When it comes to our thanksgiving, most of us do so retrospectively. We look back at what has taken place and we feel a rush of gratitude not only for what came our way, but also for what we were able to avoid. As the saying goes, “Some of the prayers that are answered best are those that are never answered.” At the time we may have thought we knew what was in our best interest, but in reality we had no idea what we were asking and we are blessed that what we hoped for never materialized. It might be a good source of spiritual discipline for you to make that kind of list as you “count your many blessings!”
What do you think of when you hear the word “average?” I think of a conversation I had years ago with a seminary friend and classmate. It was a stressful semester for me at that time. I was taking a heavy load and trying to balance my studies with my responsibilities at the small church I was serving. Like most of my friends, I was struggling, as were they, with the high expectations each of us had placed upon ourselves, but this one friend seemed to be remarkably at ease. Nothing seemed to bother him one bit, at least not anything related to our studies. When I asked him how he balanced everything that was going on in his life, his answer took me aback. He told me, “While the rest of you are grinding to get an ‘A’ in everything, I’m content with making a ‘C.’ I don’t expect to be anything other than an average student, and I’m OK with that.” Would you be OK with that? Would you be OK with being “average?”
I was never much of a fan of animated movies until my wife and I took our children to see Pixar/Disney’s Toy Story. Part of the film’s attraction was its touching chords from yesteryear of favorite toys and imaginative playtimes, but part of it was how the writers found ways to appeal to our quintessential hopes and dreams.
Prayer, as you know, is a powerful practice. When we go before God with the desires of our heart, we put ourselves in a place where God draws near to connect us to resources that are always sufficient for our need. You’ve surely experienced this divine help in your own life. Now it is time for us to call upon God in similar fashion on behalf of our church.
Most of us struggle with picturing what our life will look like in the days ahead, do we not? That’s the conclusion of a Harvard psychologist, Daniel Gilbert, and two of his colleagues, who recently did a study that involved more than 19,000 people on this very common trait among us humans. Their research revealed that in fact people of all ages grossly underestimate the extent to which they will change in the future. They instead end up believing that who they are today is pretty much who they will be tomorrow, despite the fact that who they are today isn’t who they were yesterday (Science, January 2013). In other words, even though we know we have changed a lot over the years that have passed, we struggle to wrap our minds around how much change is to be expected when it comes to our future.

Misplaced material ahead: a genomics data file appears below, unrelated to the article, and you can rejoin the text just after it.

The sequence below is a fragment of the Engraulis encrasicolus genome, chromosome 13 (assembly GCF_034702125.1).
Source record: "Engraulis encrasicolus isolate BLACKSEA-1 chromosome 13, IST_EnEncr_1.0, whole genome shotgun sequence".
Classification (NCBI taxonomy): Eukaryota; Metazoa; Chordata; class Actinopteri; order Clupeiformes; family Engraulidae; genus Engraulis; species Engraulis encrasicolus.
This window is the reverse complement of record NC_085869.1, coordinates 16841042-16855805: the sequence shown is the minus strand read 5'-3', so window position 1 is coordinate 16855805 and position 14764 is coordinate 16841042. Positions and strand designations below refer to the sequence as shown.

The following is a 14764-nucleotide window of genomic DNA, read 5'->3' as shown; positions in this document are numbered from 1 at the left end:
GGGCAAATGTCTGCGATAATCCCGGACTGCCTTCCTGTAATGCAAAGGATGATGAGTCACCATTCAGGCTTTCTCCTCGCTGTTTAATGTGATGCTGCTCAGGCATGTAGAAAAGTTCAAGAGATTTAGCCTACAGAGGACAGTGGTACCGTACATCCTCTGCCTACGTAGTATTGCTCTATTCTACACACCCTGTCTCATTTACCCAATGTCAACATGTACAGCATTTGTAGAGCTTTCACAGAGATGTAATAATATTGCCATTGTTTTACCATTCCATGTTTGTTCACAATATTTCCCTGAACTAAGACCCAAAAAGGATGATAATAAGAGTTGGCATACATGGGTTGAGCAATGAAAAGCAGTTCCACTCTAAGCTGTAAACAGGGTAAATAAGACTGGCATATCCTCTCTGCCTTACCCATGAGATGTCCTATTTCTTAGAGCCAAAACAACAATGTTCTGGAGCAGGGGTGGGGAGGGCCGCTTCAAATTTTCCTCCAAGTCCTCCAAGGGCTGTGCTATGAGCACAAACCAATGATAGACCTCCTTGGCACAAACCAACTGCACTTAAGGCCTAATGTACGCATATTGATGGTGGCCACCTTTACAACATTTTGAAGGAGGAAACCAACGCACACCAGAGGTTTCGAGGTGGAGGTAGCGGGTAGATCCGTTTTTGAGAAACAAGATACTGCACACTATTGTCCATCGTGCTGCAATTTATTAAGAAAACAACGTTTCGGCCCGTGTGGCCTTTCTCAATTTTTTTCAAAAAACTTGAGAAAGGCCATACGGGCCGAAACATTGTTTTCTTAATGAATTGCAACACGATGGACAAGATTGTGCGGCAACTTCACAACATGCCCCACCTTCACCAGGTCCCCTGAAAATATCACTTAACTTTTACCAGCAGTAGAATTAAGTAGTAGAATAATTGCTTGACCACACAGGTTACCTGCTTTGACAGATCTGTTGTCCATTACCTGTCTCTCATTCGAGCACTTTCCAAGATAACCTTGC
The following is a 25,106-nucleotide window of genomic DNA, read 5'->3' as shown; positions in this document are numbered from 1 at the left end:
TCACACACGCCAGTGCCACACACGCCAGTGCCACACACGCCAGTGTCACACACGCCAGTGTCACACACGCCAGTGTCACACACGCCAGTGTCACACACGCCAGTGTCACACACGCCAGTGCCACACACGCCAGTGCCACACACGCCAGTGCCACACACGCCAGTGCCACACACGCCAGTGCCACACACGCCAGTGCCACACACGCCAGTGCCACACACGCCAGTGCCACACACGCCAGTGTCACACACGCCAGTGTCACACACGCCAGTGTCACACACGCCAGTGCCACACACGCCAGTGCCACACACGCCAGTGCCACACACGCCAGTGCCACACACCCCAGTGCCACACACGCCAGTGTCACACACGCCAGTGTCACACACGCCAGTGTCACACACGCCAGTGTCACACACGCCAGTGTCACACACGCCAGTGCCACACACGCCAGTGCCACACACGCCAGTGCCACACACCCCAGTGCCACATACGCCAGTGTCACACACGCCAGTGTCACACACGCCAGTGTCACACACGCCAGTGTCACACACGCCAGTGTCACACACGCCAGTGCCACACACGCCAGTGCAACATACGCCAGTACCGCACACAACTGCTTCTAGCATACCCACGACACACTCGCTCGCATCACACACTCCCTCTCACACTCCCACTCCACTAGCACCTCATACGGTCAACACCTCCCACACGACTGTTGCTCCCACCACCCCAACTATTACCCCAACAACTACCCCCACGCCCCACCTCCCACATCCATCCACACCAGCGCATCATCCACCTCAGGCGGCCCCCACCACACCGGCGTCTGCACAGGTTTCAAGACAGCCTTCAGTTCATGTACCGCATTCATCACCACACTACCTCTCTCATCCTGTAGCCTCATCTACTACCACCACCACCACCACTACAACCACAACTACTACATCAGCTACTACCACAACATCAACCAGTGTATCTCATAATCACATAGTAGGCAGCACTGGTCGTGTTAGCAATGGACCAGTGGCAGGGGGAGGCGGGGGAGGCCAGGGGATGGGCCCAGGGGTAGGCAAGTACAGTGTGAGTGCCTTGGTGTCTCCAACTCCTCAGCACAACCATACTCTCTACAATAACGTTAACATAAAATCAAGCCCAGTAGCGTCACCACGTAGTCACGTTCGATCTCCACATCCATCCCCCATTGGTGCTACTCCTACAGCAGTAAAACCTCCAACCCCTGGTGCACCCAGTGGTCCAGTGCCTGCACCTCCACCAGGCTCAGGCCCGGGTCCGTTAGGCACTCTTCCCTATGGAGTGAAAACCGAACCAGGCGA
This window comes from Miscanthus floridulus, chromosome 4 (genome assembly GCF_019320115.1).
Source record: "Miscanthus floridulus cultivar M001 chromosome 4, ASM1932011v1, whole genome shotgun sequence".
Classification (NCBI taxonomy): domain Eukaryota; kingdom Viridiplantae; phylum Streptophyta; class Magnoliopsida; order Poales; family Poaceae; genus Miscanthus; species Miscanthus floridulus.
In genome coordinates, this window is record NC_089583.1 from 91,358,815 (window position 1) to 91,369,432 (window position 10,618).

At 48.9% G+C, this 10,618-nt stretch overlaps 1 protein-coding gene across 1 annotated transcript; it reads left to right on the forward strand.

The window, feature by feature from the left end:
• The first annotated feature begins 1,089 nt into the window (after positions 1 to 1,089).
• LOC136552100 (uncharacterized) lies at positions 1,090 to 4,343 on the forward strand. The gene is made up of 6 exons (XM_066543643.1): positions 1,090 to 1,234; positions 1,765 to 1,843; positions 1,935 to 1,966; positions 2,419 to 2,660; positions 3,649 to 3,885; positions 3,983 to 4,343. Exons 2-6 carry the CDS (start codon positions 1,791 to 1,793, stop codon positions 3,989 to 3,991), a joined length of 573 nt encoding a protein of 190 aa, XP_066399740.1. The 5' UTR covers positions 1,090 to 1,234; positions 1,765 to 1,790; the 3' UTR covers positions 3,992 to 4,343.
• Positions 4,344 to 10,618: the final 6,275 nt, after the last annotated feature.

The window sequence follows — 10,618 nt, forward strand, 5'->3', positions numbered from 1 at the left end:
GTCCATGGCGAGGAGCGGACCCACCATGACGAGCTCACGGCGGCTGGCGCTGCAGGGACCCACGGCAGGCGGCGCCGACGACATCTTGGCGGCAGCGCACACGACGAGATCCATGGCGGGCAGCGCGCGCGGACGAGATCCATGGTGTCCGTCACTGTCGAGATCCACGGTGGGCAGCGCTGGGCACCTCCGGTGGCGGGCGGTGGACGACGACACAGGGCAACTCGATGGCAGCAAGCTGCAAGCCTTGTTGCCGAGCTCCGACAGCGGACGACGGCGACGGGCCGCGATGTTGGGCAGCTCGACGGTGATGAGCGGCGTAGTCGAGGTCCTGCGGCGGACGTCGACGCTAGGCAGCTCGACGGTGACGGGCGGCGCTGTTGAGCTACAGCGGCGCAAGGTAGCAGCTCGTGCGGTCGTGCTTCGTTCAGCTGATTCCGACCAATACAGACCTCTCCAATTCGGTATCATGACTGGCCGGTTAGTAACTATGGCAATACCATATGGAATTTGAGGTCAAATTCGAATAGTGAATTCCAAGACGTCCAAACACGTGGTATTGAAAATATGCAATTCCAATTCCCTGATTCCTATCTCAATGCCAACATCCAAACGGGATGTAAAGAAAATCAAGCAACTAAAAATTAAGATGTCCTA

In a Halloween week it came to my attention that a false email account with my name attached made it into many church members’ inboxes. The FALSE account asked for a hefty sum of gift cards to be sent to me so that I could in turn pass them on to people in need.
There is a quaint expression that I grew up with in rural Alabama. It was something I remember hearing people say when someone else did something nice for them. Instead of saying, “Thank you,” I remember hearing them say, “Much obliged.” When you think about it, that expression is more than a polite expression; it is also a deeply spiritual one. It means that I understand my obligation to the person that’s done something nice for me. I don’t take the act for granted. I don’t presume upon that person’s grace. I am “much obliged.”
It’s been a long time since we had young children in our house at Halloween. But I can still remember how ours always looked forward to Halloween and the chance to don a costume that represented what they might like to be if they could choose such a path. It’s been a lot longer since I was a child at Halloween. But as best I can remember, I was more concerned about the candy. I really didn’t care too much about the costume. The costume was for me simply a ticket to the treats.
In order for a person to live with any measure of purpose and significance, he has to be guided by a defined set of values that order and direct everything he says or does. These guiding values constitute core principles, bedrock beliefs that become something of a “North Star” – a fixed point of reference – that gives constancy to a person’s life even when everything all around him seems to be in a constant state of flux.